The Rockbourne Village Hall stained glass window
Rockbourne Village Hall

FILM NIGHT
Belle – 12th November 2014

Belle - Film Night at Rockbourne Village HallBelle

2014, Cert 12A 1h 41m

Directed by: Amma Asante

Cast: Gugu Mbatha-Raw, Tom Wilkinson, Emily Watson, Sarah Gordon, Tom Felton, Matthew Goode, Miranda Richardson, Alex Jennings, Penelope Wilton

 

 

Film £6. Doors and bar open 7:00pm, Film 7:30, Supper £6 9:30pm

Latest bookings 1200 noon Sunday 9th November – pay at the door.

Bookings: filmnight@rockbournevillagehall.org.uk or phone: Lucy Matthews 01725 518695

This inextricable intertwining of love and justice, private and public, personal and political, is BELLE’s great cri de coeur and its structural brilliance, as costume and courtroom drama, will move and excite you, and as a love story it will enchant you.

Set in Jane Austen land at the turn of the eighteenth century, the film is inspired by the true story of Dido Elizabeth Belle (the extraordinary and very talented young British actress Gugu Mbatha-Raw), the illegitimate mixed race daughter of a Royal Navy Captain. Raised by her aristocratic great-uncle Lord Mansfield (Tom Wilkinson) and his wife (Emily Watson), Belle’s lineage affords her certain privileges, yet the colour of her skin prevents her from fully participating in the traditions of her social standing. Left to wonder if she will ever find love, Belle falls for an idealistic young vicar’s son bent on change who, with her help, shapes Lord Mansfield’s role as Lord Chief Justice to end slavery in England.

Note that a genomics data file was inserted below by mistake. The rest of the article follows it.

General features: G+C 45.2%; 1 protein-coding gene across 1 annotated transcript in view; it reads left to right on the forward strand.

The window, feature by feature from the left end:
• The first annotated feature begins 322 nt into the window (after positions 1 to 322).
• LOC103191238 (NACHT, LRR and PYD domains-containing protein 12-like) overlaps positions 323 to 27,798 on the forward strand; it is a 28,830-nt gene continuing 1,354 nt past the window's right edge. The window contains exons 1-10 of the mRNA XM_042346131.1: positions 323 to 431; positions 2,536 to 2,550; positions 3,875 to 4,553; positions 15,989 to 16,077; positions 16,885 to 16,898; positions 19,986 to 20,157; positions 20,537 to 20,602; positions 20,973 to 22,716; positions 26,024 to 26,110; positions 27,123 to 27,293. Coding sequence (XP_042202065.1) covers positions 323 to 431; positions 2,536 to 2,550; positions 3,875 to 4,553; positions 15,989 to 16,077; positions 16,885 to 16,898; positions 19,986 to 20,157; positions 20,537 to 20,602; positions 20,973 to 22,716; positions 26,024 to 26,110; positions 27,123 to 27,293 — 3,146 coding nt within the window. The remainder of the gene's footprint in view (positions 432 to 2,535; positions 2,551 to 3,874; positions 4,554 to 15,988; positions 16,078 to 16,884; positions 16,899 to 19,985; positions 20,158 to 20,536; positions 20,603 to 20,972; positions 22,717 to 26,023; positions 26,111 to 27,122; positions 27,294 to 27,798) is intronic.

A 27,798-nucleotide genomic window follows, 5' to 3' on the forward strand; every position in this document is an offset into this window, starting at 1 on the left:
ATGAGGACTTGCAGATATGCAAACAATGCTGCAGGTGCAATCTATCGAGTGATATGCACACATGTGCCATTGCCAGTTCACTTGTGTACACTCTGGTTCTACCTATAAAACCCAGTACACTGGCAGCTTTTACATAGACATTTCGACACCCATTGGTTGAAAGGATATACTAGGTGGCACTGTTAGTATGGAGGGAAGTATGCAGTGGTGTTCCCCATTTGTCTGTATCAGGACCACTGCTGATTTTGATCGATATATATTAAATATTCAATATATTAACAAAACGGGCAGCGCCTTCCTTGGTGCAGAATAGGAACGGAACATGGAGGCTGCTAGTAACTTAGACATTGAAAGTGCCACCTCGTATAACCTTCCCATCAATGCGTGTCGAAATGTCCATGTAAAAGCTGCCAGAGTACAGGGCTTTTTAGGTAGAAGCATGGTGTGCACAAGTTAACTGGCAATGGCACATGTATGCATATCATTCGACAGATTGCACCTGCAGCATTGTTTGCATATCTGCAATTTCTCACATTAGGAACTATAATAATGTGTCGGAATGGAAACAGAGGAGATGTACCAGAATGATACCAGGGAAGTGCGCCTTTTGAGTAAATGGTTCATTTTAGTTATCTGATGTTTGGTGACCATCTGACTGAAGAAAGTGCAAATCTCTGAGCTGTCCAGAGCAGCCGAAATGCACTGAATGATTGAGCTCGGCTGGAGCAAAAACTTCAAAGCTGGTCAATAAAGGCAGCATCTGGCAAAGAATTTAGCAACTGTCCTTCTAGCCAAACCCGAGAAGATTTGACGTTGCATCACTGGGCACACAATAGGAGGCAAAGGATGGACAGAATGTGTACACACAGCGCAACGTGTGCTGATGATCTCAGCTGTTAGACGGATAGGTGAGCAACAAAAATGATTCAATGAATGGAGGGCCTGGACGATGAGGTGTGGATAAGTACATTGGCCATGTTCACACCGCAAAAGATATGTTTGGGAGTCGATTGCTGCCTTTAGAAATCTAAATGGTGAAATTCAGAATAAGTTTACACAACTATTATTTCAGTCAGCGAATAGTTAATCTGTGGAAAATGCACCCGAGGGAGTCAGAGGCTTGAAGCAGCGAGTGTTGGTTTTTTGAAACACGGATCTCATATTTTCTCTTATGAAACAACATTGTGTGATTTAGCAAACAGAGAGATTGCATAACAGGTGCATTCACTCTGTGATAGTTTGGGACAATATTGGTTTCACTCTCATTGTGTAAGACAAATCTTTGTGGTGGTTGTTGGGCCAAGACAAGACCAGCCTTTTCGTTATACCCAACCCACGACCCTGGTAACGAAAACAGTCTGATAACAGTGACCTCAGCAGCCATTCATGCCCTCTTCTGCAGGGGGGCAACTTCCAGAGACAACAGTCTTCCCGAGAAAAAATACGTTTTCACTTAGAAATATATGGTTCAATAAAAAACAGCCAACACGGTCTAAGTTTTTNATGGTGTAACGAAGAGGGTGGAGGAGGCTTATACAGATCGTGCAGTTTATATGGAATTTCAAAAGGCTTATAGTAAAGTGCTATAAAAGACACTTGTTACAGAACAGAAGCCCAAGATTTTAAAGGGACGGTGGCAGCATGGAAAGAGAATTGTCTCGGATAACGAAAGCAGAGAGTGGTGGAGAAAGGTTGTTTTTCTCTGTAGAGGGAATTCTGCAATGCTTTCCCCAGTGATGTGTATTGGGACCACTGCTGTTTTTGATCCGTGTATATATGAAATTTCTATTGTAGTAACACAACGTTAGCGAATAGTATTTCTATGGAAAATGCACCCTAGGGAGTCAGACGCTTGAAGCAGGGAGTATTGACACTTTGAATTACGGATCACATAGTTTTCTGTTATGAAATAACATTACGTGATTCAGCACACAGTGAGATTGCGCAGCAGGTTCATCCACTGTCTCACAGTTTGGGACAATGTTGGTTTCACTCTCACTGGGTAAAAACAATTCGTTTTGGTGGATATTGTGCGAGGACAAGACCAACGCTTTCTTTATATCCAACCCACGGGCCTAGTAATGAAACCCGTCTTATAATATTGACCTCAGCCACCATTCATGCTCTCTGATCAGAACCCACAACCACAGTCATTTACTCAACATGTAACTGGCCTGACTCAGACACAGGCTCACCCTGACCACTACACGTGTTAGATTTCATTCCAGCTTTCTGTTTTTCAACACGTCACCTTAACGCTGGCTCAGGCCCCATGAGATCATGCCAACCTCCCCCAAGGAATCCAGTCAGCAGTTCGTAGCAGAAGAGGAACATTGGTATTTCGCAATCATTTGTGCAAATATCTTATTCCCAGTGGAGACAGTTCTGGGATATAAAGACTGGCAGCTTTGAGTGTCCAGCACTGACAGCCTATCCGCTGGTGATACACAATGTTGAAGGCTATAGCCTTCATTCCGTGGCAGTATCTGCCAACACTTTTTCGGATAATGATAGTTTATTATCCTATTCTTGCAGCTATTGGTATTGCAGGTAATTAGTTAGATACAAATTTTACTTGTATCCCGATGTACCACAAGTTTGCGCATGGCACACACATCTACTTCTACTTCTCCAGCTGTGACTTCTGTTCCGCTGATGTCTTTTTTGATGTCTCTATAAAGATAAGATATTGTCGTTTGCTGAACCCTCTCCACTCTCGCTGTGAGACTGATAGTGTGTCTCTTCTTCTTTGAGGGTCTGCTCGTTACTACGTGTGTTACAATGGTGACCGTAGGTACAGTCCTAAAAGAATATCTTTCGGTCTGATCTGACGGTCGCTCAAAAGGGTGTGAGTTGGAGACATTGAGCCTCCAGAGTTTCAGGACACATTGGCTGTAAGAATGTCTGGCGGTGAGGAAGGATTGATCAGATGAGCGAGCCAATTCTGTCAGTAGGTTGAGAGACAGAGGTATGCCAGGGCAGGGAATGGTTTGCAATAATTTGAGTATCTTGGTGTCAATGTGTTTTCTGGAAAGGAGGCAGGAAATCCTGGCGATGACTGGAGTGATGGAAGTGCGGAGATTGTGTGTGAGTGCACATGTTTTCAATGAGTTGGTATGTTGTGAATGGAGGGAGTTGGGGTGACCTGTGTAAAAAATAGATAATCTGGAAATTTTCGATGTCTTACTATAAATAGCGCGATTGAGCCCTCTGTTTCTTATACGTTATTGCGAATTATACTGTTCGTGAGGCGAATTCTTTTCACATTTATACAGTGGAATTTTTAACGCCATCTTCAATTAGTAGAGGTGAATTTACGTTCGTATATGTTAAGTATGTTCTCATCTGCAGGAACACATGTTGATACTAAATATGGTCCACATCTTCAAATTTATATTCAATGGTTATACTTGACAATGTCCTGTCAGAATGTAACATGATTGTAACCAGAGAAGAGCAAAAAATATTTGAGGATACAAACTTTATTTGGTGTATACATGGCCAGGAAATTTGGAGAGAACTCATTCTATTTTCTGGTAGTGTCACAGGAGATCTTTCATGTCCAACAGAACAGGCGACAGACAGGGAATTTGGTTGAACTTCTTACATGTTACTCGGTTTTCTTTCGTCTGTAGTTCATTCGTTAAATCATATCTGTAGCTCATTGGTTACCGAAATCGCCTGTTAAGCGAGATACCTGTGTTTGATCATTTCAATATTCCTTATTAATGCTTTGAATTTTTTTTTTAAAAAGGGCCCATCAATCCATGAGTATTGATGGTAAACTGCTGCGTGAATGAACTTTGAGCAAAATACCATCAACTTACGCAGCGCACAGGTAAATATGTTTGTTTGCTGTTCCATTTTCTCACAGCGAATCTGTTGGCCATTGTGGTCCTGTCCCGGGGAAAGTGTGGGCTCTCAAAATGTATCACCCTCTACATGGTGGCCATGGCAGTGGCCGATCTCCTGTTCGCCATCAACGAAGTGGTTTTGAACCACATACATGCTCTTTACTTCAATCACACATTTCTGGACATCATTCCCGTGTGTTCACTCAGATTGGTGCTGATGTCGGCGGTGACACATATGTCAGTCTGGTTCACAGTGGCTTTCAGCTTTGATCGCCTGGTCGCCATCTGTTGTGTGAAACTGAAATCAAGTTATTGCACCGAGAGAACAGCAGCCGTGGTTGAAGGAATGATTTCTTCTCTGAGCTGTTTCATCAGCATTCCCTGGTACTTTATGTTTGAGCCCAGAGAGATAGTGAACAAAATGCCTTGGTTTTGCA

Among other delights from the distinguished British cast, it is good to see Penelope Wilton freed from playing Maggie Smith’s stooge in Downton Abbey. The dashing Matthew Goode plays the wicked Captain Lindsay, and newcomers James Norton (Granchester, Happy Valley) and Tom Felton (Draco Malfoy in Harry Potter) are very impressive; the love interest (because this is also a love story) is supplied by exciting Australian actor Sam Reid.

Here is a film to excite all the senses with sumptuous sets and costumes. It is a true story, and a part of our history that is often forgotten.                                                                                             John Crome